Publications by authors named "Sara Askarifard"

3 Publications

  • Page 1 of 1

Cytotoxicity of two resin-based sealers and a fluoride varnish on human gingival fibroblasts.

Iran Endod J 2015 18;10(2):89-92. Epub 2015 Mar 18.

Kerman Neuroscience Research Center, Institute of Neuropharmacology, Kerman University of Medical Sciences, Kerman, Iran;

Introduction: Assessment of cellular cytotoxicity is a regular method for evaluating the biocompatibility of novel materials. In a recent study, 5% fluoride varnish (Duraflur) has shown reasonable sealing ability and coverage of root canal walls when used as a sealer. The aim of the present study was to compare the cytotoxicity of Duraflur varnish with two popular commonly used root canal sealers (AH-Plus and AH-26) on human gingival fibroblasts (HGF).

Methods And Materials: The HGFs were incubated with different concentrations (1/2, 1/4, and 1/8) of AH-plus, AH-26, and Duraflur varnish for 24 h. The percentage of cell viability was assessed with methyl-thiazol-tetrazolium (MTT) assay. The data was analyzed using the one-way ANOVA followed by Student-Newman-Keuls test. The level of significance was set at 0.001.

Results: MTT assay showed that higher concentrations of the tested materials resulted in lower viability of HGFs. AH-Plus showed significantly greater cell viability compared to AH-26 at all dilutions (P<0.001); however, no significant difference was found between Duraflur and AH-Plus in terms of cell viability at 1/8 dilution (P>0.001). Duraflur showed significantly higher cell viability compared to AH-26 except at 1/2 dilution (P<0.001).

Conclusion: Although Duraflur varnish had better biocompatibility compared to AH-26, it should still be evaluated with further biocompatibility tests such as intraosseous and subcutaneous implantation.
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http://www.ncbi.nlm.nih.gov/pmc/articles/PMC4372780PMC
April 2015

The effect of premedication with ibuprofen and indomethacin on the success of inferior alveolar nerve block for teeth with irreversible pulpitis.

J Endod 2010 Sep 3;36(9):1450-4. Epub 2010 Jul 3.

Oral and Dental Research Center, Kerman University of Medical Sciences, Kerman, Iran.

Introduction: Achieving pulp anesthesia with irreversible pulpitis is difficult. This study evaluated whether nonsteroidal anti-inflammatory drugs assist local anesthesia.

Methods: In a randomized double-blinded clinical trial, 150 patients (50 per group) with irreversible pulpitis were given placebo, 600 mg ibuprofen, or 75 mg indomethacin 1 hour before local anesthesia. Each patient recorded their pain score on a visual analog scale before taking the medication, 15 minutes after anesthesia in response to a cold test, during access cavity preparation and during root canal instrumentation. No or mild pain at any stage was considered a success. Data were analyzed by the chi-square and analysis of variance tests.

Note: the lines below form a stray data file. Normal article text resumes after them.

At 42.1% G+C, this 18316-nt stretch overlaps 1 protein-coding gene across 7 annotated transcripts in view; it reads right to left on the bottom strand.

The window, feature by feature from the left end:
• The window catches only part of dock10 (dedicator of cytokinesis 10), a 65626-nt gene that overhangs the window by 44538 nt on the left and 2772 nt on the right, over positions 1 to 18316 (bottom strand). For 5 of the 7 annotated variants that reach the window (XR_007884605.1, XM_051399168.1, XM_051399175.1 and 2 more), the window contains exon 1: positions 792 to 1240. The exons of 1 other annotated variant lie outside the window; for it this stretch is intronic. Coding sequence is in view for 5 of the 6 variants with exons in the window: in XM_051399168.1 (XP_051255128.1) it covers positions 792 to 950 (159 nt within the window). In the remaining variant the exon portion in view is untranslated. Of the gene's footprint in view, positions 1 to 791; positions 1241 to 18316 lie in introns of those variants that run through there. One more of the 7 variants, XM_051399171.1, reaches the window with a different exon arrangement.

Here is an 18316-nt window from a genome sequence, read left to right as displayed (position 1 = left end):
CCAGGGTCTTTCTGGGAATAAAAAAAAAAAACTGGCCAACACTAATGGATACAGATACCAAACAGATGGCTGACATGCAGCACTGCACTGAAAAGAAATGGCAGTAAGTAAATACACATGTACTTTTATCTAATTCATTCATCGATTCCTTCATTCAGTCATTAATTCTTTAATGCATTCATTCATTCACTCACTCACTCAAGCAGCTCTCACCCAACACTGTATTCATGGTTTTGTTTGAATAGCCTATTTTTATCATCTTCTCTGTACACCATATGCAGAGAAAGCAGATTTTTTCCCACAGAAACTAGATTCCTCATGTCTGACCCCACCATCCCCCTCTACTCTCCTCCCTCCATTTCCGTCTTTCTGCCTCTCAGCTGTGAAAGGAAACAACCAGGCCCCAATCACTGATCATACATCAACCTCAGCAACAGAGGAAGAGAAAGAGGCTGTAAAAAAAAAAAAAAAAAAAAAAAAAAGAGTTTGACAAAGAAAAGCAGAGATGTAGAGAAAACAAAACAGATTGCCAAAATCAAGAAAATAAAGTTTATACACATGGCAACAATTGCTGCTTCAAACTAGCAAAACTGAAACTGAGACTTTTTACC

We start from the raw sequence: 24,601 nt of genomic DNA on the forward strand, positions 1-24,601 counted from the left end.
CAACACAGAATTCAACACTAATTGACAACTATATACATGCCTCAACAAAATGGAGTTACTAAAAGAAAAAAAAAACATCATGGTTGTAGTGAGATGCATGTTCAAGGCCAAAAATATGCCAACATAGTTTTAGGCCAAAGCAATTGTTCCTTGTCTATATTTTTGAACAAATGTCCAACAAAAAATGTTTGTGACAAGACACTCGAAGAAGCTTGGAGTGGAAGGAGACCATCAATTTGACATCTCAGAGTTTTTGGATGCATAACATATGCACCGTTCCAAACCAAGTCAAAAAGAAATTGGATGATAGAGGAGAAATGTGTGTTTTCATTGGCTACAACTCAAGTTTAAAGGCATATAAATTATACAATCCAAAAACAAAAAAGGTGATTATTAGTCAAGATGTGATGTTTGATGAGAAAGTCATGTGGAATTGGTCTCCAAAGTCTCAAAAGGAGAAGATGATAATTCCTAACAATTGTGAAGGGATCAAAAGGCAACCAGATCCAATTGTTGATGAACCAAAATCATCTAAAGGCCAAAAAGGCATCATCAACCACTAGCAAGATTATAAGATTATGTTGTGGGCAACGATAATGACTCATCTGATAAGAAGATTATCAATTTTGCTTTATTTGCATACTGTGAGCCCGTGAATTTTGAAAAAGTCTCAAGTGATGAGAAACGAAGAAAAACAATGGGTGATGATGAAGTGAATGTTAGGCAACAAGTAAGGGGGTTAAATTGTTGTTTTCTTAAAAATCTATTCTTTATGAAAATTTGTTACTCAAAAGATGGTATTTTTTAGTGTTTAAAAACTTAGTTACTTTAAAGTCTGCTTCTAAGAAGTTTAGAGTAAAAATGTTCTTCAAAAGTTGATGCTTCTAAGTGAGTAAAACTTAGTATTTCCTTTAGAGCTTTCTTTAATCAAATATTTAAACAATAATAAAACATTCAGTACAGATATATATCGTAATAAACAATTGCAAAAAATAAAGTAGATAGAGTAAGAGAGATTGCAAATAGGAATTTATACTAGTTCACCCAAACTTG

Results: Overall success rates for placebo, ibuprofen, and indomethacin were 32%, 78%, and 62%, respectively (p < 0.001). Ibuprofen and indomethacin were significantly better than placebo (p < 0.01). There was no difference between ibuprofen and indomethacin (p = 0.24).

Conclusions: Premedication with ibuprofen and indomethacin significantly increased the success rates of inferior alveolar nerve block anesthesia for teeth with irreversible pulpitis.
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http://dx.doi.org/10.1016/j.joen.2010.05.007DOI Listing
September 2010

Effect of phosphate buffer saline on coronal leakage of mineral trioxide aggregate.

J Oral Sci 2009 Jun;51(2):187-91

Endodontic Department, School of Dentistry, Kerman University of Medical Sciences, Kerman, Iran.

This study was carried out to compare the bacterial leakage of MTA used as a root-end filling material when it was kept in phosphate buffer saline (PBS) or normal saline. In this study, 72 freshly extracted teeth were used. The roots were randomly divided into four experimental groups of 15 each (groups I and II gutta-percha obturation + MTA, groups III and IV only MTA) and two positive and negative control groups of six each. The samples in groups I and III were kept in normal saline for 1 month while the samples in groups II and IV were kept in PBS. Enterococcus faecalis was used for determination of the bacterial penetration. Kaplan-Meier survival curve and chi(2) test were employed for data analysis. The obturated samples with root-end filling showed significantly longer duration of resistance to bacterial penetration than canals without obturation (P < 0.05). The roots that were placed in PBS (groups II and IV) showed significantly less bacterial penetration in comparison with the roots that were stored in normal saline (P < 0.05). In conclusion, MTA, which acts as a bioactive material, should be placed in a synthetic tissue fluid before any leakage evaluation.
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http://dx.doi.org/10.2334/josnusd.51.187DOI Listing
June 2009
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